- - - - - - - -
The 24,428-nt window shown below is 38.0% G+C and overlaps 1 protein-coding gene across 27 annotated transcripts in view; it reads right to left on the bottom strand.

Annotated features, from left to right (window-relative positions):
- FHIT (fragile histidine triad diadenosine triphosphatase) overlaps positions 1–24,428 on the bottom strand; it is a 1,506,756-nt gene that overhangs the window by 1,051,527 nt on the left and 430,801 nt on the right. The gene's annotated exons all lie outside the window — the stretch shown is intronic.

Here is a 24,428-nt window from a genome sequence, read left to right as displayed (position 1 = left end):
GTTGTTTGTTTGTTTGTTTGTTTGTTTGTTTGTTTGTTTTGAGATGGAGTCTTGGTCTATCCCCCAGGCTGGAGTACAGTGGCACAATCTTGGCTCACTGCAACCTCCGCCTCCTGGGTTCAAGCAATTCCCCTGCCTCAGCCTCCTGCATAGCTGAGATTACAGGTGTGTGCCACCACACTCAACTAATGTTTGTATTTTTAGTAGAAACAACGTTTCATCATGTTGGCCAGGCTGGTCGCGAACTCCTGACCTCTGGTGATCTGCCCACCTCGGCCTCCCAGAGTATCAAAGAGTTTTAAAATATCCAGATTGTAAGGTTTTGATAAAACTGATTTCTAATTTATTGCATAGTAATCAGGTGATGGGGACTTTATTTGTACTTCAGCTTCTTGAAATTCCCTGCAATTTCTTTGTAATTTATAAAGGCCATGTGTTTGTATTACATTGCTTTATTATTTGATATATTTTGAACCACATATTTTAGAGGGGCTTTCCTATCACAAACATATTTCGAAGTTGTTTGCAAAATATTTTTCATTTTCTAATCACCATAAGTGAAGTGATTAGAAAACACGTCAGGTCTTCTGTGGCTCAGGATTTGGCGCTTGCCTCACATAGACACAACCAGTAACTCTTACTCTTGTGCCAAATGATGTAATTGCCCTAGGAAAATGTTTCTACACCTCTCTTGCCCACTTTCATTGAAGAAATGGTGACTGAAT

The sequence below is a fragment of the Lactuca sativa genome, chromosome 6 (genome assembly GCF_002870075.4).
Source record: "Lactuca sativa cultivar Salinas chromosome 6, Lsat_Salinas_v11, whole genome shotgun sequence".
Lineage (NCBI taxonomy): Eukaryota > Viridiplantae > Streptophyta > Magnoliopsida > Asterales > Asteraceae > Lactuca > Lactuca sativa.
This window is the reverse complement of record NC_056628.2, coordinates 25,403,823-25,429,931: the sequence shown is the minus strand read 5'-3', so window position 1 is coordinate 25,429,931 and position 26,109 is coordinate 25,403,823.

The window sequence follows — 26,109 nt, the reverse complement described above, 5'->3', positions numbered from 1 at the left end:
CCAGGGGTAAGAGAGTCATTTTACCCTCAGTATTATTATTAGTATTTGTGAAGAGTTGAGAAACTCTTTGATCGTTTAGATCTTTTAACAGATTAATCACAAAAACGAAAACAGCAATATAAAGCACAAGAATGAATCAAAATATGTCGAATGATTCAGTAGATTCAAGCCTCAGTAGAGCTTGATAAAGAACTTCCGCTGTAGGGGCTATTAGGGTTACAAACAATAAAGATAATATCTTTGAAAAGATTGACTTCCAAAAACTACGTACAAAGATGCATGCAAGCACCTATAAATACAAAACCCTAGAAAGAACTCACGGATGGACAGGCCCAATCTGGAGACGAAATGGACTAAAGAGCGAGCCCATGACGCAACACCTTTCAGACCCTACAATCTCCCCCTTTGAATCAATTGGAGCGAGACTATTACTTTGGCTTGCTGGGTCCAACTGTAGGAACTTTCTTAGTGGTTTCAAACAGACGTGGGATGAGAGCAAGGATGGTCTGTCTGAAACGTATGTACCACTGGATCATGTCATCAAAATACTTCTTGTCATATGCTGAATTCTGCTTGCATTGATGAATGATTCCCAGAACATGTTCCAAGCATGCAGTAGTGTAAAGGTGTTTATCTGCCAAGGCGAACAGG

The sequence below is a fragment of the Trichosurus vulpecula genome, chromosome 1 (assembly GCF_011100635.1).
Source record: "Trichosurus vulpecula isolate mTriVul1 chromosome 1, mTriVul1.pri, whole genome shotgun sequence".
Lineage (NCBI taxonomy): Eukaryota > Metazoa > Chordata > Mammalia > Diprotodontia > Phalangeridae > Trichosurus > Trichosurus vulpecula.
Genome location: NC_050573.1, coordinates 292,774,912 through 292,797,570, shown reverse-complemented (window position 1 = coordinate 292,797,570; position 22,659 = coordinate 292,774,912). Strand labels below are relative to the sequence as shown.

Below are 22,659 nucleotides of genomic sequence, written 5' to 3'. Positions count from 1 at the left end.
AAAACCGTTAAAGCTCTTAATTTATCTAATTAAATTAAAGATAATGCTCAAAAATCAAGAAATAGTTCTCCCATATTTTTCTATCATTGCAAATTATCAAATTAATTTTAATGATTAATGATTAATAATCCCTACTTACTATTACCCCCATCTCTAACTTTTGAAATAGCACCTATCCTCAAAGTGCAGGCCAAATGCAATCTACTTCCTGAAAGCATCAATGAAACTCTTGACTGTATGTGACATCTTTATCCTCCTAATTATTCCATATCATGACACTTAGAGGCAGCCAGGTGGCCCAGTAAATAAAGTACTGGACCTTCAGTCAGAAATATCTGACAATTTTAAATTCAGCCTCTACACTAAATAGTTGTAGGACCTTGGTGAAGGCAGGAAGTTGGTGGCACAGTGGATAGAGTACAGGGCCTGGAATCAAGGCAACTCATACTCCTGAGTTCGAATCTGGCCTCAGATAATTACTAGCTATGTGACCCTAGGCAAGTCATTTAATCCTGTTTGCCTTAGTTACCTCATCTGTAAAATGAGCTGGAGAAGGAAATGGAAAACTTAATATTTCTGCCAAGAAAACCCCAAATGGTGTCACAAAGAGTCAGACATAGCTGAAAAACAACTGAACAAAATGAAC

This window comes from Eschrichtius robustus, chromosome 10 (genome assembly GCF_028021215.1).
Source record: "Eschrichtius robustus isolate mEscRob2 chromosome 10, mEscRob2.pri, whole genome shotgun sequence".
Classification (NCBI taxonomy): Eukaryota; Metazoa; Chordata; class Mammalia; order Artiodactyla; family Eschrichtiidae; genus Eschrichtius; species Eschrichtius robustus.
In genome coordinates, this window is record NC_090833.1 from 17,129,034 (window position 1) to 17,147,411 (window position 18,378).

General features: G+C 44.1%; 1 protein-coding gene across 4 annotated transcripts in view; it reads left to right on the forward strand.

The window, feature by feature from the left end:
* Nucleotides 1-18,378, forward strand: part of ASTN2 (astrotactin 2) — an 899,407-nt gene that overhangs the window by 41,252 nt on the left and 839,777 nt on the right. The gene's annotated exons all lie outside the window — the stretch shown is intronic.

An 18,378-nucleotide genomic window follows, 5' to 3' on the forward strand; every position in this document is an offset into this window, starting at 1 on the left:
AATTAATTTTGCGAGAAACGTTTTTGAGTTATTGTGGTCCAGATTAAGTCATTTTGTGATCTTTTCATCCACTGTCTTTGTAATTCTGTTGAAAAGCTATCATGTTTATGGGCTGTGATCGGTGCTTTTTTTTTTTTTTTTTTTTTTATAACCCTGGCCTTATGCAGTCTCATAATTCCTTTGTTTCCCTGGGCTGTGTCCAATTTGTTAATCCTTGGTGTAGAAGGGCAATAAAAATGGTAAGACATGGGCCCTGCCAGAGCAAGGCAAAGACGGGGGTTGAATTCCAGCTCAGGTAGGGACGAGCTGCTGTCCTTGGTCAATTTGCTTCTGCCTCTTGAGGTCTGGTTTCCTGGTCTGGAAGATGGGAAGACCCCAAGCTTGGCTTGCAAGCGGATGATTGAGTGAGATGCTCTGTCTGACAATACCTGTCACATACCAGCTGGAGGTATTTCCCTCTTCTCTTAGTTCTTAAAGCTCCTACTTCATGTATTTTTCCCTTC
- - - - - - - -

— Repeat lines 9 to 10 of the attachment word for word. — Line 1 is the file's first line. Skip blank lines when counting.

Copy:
This window is the reverse complement of record NC_056628.2, coordinates 25,403,823-25,429,931: the sequence shown is the minus strand read 5'-3', so window position 1 is coordinate 25,429,931 and position 26,109 is coordinate 25,403,823.

The window sequence follows — 26,109 nt, the reverse complement described above, 5'->3', positions numbered from 1 at the left end: